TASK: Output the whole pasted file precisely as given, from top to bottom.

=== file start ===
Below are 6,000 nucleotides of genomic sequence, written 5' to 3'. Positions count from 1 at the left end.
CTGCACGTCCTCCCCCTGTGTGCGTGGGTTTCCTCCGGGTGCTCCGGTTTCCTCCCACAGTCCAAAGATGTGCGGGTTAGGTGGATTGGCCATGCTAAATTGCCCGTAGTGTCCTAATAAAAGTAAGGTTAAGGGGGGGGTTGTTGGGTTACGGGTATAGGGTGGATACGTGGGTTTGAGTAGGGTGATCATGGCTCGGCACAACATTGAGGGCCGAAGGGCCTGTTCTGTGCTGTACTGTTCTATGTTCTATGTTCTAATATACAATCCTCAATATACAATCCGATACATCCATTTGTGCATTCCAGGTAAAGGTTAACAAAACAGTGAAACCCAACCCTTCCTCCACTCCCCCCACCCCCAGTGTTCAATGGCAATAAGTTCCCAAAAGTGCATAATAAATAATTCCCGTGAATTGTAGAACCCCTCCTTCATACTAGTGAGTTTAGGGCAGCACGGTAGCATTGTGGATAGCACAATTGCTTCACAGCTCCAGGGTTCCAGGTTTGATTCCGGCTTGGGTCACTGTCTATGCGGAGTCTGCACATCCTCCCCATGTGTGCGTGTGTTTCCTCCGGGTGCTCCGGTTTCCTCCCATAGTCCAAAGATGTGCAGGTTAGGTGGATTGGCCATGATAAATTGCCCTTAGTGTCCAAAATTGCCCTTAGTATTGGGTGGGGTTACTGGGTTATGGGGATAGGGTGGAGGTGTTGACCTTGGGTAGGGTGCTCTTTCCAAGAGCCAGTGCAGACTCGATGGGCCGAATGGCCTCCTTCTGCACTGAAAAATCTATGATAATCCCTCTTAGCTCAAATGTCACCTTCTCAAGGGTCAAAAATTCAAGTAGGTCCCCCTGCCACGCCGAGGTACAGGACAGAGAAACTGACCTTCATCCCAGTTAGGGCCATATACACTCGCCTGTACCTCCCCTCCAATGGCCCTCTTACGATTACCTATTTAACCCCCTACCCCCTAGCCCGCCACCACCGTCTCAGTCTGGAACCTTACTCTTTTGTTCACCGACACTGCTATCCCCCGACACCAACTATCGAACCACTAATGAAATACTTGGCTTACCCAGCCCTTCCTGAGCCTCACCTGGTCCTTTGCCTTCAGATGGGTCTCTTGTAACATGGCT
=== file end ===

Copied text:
Below are 6,000 nucleotides of genomic sequence, written 5' to 3'. Positions count from 1 at the left end.
CTGCACGTCCTCCCCCTGTGTGCGTGGGTTTCCTCCGGGTGCTCCGGTTTCCTCCCACAGTCCAAAGATGTGCGGGTTAGGTGGATTGGCCATGCTAAATTGCCCGTAGTGTCCTAATAAAAGTAAGGTTAAGGGGGGGGTTGTTGGGTTACGGGTATAGGGTGGATACGTGGGTTTGAGTAGGGTGATCATGGCTCGGCACAACATTGAGGGCCGAAGGGCCTGTTCTGTGCTGTACTGTTCTATGTTCTATGTTCTAATATACAATCCTCAATATACAATCCGATACATCCATTTGTGCATTCCAGGTAAAGGTTAACAAAACAGTGAAACCCAACCCTTCCTCCACTCCCCCCACCCCCAGTGTTCAATGGCAATAAGTTCCCAAAAGTGCATAATAAATAATTCCCGTGAATTGTAGAACCCCTCCTTCATACTAGTGAGTTTAGGGCAGCACGGTAGCATTGTGGATAGCACAATTGCTTCACAGCTCCAGGGTTCCAGGTTTGATTCCGGCTTGGGTCACTGTCTATGCGGAGTCTGCACATCCTCCCCATGTGTGCGTGTGTTTCCTCCGGGTGCTCCGGTTTCCTCCCATAGTCCAAAGATGTGCAGGTTAGGTGGATTGGCCATGATAAATTGCCCTTAGTGTCCAAAATTGCCCTTAGTATTGGGTGGGGTTACTGGGTTATGGGGATAGGGTGGAGGTGTTGACCTTGGGTAGGGTGCTCTTTCCAAGAGCCAGTGCAGACTCGATGGGCCGAATGGCCTCCTTCTGCACTGAAAAATCTATGATAATCCCTCTTAGCTCAAATGTCACCTTCTCAAGGGTCAAAAATTCAAGTAGGTCCCCCTGCCACGCCGAGGTACAGGACAGAGAAACTGACCTTCATCCCAGTTAGGGCCATATACACTCGCCTGTACCTCCCCTCCAATGGCCCTCTTACGATTACCTATTTAACCCCCTACCCCCTAGCCCGCCACCACCGTCTCAGTCTGGAACCTTACTCTTTTGTTCACCGACACTGCTATCCCCCGACACCAACTATCGAACCACTAATGAAATACTTGGCTTACCCAGCCCTTCCTGAGCCTCACCTGGTCCTTTGCCTTCAGATGGGTCTCTTGTAACATGGCT